When the police were finally called to investigate, the discovery they made sent the press into a frenzy of horror and alarm, and Robert and Nattie were swept up in a criminal trial that echoed the outrageous plots of the ‘penny dreadful’ novels that Robert loved to read.

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The Soong Dynasty by Sterling Seagrave

The Soong Dynasty Seagrave

Rating: 3 Stars ★★★☆☆

Shanghai no longer smells like the Mysterious East.

About

Descendants of a Chinese runaway who grew up in America under the protection of the Methodist church and who returned to his homeland to make a fortune selling Western bibles, the Soong family became the principal rulers of China during the first half of the 20th century and won the support of the American government and press for many decades.

Sterling Seagrave describes for the first time the intricate and fascinating rise to power of Charlie Soong and his children: daughters Ai-ling, who married one of China’s richest men, H.H. Kung; Ching-ling, who married Sun Yat-sen, leader of China’s republican revolution; May-ling, who married Chiang Kai-shek, the autocratic ruler of Nationalist China whose ties to the Shanghai underworld the author has documented; and son T.V. Soong, who at various times served as Chiang’s economic minister, foreign minister and premier. How all of the Soongs except Ching-ling amassed enormous wealth while millions of Chinese starved or were killed in the long fight against Japan and the equally bitter struggle with Mao are just some of the revelations in this explosive book.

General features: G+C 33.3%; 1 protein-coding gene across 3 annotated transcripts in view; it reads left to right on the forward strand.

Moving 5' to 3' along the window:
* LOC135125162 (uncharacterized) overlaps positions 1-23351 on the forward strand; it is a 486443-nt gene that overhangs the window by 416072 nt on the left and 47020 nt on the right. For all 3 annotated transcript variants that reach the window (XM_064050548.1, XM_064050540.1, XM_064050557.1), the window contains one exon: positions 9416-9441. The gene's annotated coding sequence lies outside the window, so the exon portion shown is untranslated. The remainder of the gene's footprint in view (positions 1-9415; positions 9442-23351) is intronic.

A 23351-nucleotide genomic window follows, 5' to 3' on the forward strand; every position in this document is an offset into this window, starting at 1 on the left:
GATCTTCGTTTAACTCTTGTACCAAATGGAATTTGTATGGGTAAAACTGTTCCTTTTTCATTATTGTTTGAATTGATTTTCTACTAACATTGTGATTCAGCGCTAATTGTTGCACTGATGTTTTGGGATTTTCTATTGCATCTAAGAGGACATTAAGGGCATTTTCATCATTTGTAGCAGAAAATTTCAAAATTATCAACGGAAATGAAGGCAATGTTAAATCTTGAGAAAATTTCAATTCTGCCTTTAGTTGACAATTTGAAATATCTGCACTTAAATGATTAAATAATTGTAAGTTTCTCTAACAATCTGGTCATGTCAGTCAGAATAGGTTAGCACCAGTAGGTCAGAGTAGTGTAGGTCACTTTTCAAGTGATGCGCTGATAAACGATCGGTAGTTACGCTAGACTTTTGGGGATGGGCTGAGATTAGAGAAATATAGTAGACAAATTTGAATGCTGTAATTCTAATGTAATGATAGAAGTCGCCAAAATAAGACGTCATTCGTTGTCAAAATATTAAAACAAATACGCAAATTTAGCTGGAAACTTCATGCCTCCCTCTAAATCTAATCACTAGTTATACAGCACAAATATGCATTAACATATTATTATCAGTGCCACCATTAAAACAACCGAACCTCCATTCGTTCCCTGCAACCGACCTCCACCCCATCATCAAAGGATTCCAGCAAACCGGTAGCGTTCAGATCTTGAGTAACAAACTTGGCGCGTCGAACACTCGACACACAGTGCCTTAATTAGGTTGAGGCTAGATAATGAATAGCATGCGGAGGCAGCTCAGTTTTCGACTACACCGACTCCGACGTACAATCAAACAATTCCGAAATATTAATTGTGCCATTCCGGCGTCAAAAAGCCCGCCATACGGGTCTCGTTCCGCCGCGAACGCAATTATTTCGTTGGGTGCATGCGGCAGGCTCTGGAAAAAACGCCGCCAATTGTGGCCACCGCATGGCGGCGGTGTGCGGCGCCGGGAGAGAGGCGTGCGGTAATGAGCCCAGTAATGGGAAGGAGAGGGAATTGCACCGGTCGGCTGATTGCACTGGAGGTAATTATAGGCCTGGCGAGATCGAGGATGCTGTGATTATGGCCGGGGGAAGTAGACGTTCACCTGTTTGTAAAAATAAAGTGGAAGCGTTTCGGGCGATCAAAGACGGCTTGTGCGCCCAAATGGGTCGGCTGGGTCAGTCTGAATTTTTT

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Packing for Mars: The Curious Science of Life in the Void by Mary Roach

packing-for-mars-roach

Rating: 4 Stars ★★★★☆

To the rocket scientist, you are a problem. You are the most irritating piece of machinery he or she will ever have to deal with.

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Space is a world devoid of the things we need to live and thrive: air, gravity, hot showers, fresh produce, privacy, beer. Space exploration is in some ways an exploration of what it means to be human. How much can a person give up? How much weirdness can they take? What happens to you when you can’t walk for a year? have sex? smell flowers? What happens if you vomit in your helmet during a space walk? Is it possible for the human body to survive a bailout at 17,000 miles per hour?

To answer these questions, space agencies set up all manner of quizzical and startlingly bizarre space simulations. As Mary Roach discovers, it’s possible to preview space without ever leaving Earth. From the space shuttle training toilet to a crash test of NASA’s new space capsule (cadaver filling in for astronaut), Roach takes us on a surreally entertaining trip into the science of life in space and space on Earth.

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Wild: From Lost to Found on the Pacific Crest Trail by Cheryl Strayed

wild-cheryl-strayed

Rating: 3 Stars ★★★☆☆

The trees were tall, but I was taller, standing above them on a steep mountain slope in northern California.

About

At twenty-two, Cheryl Strayed thought she had lost everything. In the wake of her mother’s death, her family scattered and her own marriage was soon destroyed. Four years later, with nothing more to lose, she made the most impulsive decision of her life. With no experience or training, driven only by blind will, she would hike more than a thousand miles of the Pacific Crest Trail from the Mojave Desert through California and Oregon to Washington State — and she would do it alone.